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The assignment editors at The Record have Staff Writer Juliet Fletcher tackling another Page 1 process story about changes in health-care coverage for public workers, leaving readers more confused than ever.
This is her fourth story this month on changes in health or pension benefits, which Editor Francis Scandale calls "reform," as he's been asked to do by Governor Christie's spin doctors.
Fletcher reports that next year's savings are projected to reach nearly $100 million, thanks to changes in federal law. Until now, she has cited this year's savings from changes in state law, putting them at $10 million.
More on Turkey
For the second day in a row, Scandale devotes most of the front page to the earthquake in Turkey, but today's local reaction story and map are far out of proportion to the death toll (A-1 and A-4).
Coverage of local Turks just reminds readers of how Scandale and head Assignment Editor Deirdre Sykes have routinely ignored North Jersey's Jamaican-American community, which is far larger than the newer immigrant group.
The Record and NorthJersey.com even failed to report an historic change of government on the island, according to an Associated Press story on Salon.com:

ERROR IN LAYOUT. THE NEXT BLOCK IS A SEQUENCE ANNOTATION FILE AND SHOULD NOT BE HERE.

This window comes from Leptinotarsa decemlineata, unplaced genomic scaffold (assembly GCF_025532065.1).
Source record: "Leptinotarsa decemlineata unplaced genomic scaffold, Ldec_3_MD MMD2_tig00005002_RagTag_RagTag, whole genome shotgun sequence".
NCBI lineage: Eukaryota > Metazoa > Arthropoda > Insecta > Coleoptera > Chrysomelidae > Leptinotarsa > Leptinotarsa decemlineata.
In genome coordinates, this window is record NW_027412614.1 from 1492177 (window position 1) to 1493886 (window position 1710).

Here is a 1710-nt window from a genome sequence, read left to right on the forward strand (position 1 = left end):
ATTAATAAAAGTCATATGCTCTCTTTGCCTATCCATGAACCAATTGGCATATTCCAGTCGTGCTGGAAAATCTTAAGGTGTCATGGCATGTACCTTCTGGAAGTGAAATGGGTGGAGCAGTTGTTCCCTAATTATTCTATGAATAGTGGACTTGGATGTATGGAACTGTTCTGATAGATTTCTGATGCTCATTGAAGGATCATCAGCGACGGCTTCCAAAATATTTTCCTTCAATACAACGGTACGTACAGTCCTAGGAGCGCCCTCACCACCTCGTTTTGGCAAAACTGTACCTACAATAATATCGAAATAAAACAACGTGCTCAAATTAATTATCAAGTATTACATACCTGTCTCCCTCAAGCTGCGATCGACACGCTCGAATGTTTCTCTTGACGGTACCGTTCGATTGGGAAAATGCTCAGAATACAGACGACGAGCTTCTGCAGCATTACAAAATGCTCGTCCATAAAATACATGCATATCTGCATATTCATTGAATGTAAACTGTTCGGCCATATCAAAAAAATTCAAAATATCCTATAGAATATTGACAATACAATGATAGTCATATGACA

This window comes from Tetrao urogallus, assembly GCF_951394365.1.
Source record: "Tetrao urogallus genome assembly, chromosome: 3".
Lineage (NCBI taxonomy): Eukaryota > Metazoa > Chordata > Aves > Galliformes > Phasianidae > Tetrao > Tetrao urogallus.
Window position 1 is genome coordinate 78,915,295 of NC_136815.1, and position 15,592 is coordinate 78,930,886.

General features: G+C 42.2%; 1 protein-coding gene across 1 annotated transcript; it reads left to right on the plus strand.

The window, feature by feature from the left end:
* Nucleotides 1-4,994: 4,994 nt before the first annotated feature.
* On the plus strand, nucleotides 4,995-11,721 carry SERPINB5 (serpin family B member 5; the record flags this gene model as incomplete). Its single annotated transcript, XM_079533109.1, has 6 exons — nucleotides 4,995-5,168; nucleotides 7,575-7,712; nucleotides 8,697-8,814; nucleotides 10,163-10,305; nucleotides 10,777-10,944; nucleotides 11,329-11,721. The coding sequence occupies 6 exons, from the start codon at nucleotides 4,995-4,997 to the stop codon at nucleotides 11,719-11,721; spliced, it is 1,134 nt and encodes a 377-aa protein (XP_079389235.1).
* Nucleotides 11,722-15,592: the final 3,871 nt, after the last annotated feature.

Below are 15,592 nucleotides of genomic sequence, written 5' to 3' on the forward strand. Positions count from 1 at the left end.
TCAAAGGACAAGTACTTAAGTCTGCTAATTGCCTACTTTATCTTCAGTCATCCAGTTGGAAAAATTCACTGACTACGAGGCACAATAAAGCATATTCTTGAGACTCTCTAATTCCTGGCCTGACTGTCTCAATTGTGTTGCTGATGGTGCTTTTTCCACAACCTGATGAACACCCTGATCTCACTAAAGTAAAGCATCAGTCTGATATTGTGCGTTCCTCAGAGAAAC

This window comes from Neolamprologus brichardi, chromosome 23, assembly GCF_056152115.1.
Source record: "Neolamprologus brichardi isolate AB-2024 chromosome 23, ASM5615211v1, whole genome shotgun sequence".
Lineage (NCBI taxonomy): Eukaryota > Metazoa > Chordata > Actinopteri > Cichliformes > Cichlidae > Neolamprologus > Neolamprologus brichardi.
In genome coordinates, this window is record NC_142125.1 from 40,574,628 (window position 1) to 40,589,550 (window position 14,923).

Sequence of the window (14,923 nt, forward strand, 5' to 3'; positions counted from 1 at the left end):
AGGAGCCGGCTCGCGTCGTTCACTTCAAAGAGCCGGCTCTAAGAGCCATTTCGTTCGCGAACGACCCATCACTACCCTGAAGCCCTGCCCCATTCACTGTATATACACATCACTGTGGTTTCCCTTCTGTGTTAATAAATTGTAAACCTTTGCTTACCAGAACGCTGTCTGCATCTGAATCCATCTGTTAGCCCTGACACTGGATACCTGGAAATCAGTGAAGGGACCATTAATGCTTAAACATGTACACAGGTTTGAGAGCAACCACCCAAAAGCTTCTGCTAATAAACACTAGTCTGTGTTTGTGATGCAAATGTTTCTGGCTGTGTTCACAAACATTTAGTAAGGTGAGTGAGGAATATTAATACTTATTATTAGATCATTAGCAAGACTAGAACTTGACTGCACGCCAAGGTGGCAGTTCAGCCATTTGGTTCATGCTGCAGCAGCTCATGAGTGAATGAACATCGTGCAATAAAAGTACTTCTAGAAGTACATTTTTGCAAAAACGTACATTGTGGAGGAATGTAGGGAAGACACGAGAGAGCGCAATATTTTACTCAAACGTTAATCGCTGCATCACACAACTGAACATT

KINGSTON, Jamaica (AP) — Youthful lawmaker Andrew Holness was sworn in Sunday as Jamaica’s new prime minister, ushering in a government he said would heal political divisions, root out corruption, reduce debt and bureaucracy, and attract foreign investment to reduce poverty.
Scandale, Sykes and their clueless minions can't get more out of touch with local residents than that.
Page 1 typo
And Liz Houlton's crack news copy desk can't get any sloppier than missing a typo in the first word of the third front-page story today: "A environmental group...."
Why isn't the Obama administration's latest effort to curb home foreclosures on Page 1 today? Check L-7.
The contempt for local readers continues in Sykes' Local section, which is missing municipal news from Hackensack, Teaneck and many other towns for yet another day.
For some reason, Teaneck reporter Andrea Alexander covered a Monday night meeting on city finances in Englewood. A house-fire photo was needed as filler on the same page, L-3.
For high rollers
In Better Living, free-lancer Bob Probert showers superlatives on Sear -- a new steakhouse in Closter with dinner entrees costing up to $60 -- but there's not a word on whether this pricey beef is raised on harmful antibiotics and growth hormones, and feed containing bits of dead animals (Starters, F-1).
Has Probert been told to confine his coverage to restaurants favored by multimillionaire Publisher Stephen A. "Beefeater" Borg? Where are stories about new restaurants with prices more suited to today's challenging economic climate?